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Milk and Constipation

May 17, 2010 Written by JP       [Font too small?]

This is my second entry in a series of columns that will be carried on the Healthy Monday web site. As a reminder, the goal of the Healthy Monday program is to offer practical suggestions that may help reduce the incidence of preventable disease. In my opinion, one of the best ways to accomplish this objective is to address the underlying issues that lead to health disorders in the first place. Get to the root of the problem rather than simply rely on medications to manage symptoms.

There are certain health conditions that affect people of all ages. Chronic constipation is a good example. This reality is evidenced by the multitude of laxative drugs that are targeted to virtually every stage of life. But what’s rarely analyzed is why such disparate populations struggle with irregularity in the first place. A recent study in the May 2010 edition of the Journal of Pediatric Gastroenterology Nutrition suggests one plausible cause.

Researchers at the Hospital de Cruces, Spain conducted a trial examining the effects of dairy consumption in children living with chronic constipation. Sixty-nine youngsters took part in an examination of the relative impact of cow’s milk vs. rice milk in increasing the number of bowel movements per week.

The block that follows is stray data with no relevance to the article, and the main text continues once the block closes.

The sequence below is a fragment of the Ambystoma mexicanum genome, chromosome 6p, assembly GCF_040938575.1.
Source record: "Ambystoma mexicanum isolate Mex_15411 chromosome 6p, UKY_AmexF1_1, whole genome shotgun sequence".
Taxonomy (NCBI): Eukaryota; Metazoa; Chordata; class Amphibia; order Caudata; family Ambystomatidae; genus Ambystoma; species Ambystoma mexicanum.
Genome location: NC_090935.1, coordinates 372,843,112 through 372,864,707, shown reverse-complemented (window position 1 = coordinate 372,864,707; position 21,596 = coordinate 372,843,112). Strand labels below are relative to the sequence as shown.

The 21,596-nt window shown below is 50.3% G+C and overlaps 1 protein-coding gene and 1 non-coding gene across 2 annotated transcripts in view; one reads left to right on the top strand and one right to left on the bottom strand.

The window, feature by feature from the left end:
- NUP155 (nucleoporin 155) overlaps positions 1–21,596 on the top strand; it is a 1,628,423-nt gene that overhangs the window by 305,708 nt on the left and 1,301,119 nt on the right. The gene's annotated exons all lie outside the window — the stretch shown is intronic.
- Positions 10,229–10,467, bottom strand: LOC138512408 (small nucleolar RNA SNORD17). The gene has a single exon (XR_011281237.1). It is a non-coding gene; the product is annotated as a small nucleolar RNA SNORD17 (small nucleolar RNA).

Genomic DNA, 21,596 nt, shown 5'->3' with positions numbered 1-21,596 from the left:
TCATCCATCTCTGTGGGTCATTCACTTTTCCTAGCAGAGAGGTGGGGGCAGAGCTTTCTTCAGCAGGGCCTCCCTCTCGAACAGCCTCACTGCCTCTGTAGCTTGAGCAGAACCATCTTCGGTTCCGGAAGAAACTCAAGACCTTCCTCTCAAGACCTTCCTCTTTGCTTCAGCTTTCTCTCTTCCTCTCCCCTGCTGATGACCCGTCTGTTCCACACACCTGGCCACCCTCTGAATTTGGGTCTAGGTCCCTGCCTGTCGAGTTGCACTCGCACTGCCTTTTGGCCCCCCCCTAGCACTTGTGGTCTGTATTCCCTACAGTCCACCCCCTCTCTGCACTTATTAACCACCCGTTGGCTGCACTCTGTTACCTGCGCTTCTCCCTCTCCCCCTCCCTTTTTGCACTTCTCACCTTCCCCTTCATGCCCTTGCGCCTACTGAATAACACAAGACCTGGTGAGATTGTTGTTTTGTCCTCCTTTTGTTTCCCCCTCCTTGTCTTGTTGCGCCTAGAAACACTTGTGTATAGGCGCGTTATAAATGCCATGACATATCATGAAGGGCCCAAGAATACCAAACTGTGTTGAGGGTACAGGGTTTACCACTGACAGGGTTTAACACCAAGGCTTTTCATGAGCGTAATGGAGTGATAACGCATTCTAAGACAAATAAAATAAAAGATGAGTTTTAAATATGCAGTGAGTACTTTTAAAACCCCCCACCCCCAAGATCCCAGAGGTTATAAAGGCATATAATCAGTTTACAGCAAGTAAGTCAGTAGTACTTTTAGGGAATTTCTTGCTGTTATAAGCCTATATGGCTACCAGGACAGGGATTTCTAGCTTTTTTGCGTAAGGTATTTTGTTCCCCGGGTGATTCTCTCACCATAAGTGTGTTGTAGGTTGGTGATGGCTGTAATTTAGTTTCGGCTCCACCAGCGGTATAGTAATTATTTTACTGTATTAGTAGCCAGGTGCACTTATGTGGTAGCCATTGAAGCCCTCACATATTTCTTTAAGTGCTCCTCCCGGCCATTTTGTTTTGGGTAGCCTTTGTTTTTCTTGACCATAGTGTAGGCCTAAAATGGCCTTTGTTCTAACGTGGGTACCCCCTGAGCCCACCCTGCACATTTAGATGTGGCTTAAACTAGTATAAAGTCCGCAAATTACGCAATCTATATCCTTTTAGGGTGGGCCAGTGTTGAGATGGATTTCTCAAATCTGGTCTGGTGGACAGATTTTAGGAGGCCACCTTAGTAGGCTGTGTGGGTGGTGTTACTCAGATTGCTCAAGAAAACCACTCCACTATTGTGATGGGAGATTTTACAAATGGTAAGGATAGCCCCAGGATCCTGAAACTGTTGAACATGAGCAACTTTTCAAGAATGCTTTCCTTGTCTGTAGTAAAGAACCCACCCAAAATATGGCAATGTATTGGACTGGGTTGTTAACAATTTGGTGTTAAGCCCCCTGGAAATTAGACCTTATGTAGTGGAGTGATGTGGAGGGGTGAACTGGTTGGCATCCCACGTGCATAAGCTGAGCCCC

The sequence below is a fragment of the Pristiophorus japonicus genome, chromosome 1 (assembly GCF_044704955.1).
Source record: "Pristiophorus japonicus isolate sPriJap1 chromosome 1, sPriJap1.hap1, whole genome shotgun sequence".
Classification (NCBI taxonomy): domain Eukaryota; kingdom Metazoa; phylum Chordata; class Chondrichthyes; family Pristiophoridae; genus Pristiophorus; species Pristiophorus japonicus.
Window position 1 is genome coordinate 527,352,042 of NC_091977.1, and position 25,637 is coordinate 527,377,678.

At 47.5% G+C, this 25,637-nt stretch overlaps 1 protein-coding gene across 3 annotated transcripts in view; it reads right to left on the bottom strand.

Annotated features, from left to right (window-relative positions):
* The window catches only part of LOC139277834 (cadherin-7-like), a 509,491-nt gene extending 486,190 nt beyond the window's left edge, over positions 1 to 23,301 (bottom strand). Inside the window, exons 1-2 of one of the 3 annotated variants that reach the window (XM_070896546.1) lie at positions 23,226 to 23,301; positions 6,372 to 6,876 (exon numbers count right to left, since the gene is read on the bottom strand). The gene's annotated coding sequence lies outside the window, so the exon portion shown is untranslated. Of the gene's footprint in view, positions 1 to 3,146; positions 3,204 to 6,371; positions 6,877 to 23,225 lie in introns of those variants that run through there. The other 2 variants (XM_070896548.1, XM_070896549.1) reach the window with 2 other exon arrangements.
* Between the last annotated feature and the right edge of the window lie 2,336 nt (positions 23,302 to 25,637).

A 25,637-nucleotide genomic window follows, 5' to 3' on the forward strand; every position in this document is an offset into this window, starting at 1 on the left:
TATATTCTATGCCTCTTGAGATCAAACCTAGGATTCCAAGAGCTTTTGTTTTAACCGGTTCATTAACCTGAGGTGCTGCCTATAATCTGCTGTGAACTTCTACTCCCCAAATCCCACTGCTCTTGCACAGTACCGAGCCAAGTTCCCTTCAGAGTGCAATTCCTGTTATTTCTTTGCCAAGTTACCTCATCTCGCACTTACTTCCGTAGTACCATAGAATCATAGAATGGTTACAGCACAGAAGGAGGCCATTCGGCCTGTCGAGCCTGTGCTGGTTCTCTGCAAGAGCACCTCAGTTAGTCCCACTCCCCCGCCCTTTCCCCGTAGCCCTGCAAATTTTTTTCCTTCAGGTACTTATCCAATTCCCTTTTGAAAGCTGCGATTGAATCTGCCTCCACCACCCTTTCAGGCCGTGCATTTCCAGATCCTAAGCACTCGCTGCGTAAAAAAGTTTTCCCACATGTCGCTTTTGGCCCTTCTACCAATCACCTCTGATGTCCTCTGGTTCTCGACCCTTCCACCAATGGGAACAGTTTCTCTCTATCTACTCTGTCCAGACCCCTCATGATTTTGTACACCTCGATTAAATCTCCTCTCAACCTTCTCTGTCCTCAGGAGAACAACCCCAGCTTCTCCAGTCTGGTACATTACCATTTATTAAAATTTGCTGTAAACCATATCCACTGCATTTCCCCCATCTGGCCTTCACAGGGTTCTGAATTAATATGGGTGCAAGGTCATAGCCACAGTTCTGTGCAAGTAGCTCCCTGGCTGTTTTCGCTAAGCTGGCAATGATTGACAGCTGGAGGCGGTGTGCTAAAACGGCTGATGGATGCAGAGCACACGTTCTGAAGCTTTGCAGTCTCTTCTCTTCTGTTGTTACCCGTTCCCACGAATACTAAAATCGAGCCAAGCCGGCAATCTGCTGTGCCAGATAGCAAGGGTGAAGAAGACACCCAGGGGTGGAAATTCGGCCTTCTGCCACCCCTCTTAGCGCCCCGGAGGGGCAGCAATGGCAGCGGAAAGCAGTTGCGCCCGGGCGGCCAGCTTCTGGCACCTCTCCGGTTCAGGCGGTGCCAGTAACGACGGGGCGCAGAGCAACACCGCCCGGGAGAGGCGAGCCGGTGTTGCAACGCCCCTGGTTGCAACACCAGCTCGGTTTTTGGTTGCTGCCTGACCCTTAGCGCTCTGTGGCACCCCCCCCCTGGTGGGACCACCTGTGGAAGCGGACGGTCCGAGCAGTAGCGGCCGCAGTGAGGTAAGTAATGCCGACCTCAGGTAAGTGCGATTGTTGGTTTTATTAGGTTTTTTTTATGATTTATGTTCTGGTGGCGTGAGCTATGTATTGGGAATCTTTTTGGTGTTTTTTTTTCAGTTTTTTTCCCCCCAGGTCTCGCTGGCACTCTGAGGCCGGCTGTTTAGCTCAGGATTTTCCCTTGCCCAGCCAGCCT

• 51% of the children who avoided cow’s milk (CM) demonstrated improvements.
  • A  group consisting of developmentally delayed children exhibited a 78% response rate to the CM-free diet.

The authors noted that there wasn’t any significant differences in fiber intake among the cow’s milk and rice milk groups. They also failed to find a consistent pattern of allergic reactions in the children who responded to the CM-free diet and those that did not. This determination was based on various “immunologic parameters”. This suggests that the regulating activity of CM-free diets was not the result of removing allergenic milk proteins, a previously suspected cause of constipation. (1)

If milk allergies/intolerances aren’t the culprits for the constipating symptoms found in children, then what is? I have a theory. High calcium concentrations (hypercalcemia) are known to promote constipation. Many modern diets feature a preponderance of calcium enriched foods and dairy products, and a relative lack of dietary magnesium. Magnesium is well documented as having a normalizing influence in promoting regular bowel function. Therefore, this imbalance between the levels of dietary and supplemental calcium/magnesium may be a powerful contributor to the current problem. (2,3)

Milk-Related Allergic Reactions
Source: Ital J Pediatr. 2010; 36: 5. (link)

Foods that are rich in magnesium, including green leafy vegetables, nuts and seeds are often plentiful sources of dietary fiber as well. This is relevant  because numerous studies indicate that consuming more fiber can be as effective as using over-the-counter laxatives. However, there are few distinct advantages to fiber when compared to laxatives: 1) fiber doesn’t stimulate peristaltic movement of the intestines which can lead to dependence; 2) fiber may allow for greater bioavailability of certain vital nutrients such Vitamin B12. (4,5,6)